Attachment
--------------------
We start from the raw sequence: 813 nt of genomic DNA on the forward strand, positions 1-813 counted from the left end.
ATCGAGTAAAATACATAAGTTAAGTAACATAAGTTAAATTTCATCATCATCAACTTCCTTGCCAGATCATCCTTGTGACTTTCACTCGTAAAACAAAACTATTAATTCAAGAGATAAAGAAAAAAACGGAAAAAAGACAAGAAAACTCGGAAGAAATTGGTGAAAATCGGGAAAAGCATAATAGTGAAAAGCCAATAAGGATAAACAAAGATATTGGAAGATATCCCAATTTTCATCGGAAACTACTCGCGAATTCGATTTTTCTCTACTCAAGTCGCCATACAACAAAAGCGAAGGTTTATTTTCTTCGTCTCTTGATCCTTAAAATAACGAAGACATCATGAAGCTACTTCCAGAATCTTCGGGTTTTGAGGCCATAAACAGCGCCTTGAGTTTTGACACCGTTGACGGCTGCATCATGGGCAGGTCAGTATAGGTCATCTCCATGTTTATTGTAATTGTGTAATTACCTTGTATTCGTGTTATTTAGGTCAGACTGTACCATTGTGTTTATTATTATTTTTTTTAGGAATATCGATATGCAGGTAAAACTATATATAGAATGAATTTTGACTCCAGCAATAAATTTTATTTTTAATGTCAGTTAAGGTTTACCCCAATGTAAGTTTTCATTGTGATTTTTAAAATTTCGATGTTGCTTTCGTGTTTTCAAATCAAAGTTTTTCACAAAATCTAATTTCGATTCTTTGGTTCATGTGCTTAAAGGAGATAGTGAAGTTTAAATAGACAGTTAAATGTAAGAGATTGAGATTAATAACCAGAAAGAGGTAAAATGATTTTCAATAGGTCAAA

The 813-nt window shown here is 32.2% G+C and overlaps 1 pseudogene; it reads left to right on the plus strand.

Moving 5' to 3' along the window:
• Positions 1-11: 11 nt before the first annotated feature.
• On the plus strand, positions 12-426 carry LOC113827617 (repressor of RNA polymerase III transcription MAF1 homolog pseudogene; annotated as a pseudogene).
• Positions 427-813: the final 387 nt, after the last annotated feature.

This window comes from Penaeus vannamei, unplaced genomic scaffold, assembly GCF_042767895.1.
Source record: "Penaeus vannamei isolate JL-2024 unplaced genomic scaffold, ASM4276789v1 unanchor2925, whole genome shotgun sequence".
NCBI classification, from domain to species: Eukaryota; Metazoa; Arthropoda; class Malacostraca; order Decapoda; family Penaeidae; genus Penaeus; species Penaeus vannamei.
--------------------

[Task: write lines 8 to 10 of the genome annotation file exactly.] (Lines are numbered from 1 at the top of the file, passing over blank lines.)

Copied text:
This window comes from Penaeus vannamei, unplaced genomic scaffold, assembly GCF_042767895.1.
Source record: "Penaeus vannamei isolate JL-2024 unplaced genomic scaffold, ASM4276789v1 unanchor2925, whole genome shotgun sequence".
NCBI classification, from domain to species: Eukaryota; Metazoa; Arthropoda; class Malacostraca; order Decapoda; family Penaeidae; genus Penaeus; species Penaeus vannamei.